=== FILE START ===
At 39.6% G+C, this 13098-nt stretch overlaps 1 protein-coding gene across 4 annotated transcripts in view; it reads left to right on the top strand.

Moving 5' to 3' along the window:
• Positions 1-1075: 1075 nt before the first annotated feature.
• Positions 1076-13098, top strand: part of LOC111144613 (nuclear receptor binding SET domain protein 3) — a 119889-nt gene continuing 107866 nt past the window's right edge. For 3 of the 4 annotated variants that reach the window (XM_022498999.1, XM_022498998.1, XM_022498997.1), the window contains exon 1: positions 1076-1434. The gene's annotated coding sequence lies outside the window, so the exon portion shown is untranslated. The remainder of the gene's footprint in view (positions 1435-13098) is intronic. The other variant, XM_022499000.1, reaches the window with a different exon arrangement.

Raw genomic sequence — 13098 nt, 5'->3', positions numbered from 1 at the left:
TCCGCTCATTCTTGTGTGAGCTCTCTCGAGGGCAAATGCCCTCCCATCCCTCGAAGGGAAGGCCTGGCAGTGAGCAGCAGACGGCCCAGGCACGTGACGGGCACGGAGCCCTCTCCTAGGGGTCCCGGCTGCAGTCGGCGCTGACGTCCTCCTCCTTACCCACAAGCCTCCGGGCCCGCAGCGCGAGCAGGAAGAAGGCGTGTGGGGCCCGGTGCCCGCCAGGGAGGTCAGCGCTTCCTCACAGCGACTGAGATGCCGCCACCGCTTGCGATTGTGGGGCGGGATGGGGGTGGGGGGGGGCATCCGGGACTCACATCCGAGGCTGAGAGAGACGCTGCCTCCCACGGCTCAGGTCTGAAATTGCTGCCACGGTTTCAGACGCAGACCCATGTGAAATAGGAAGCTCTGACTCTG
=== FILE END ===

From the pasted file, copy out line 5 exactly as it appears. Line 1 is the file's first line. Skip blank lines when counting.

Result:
Raw genomic sequence — 13098 nt, 5'->3', positions numbered from 1 at the left: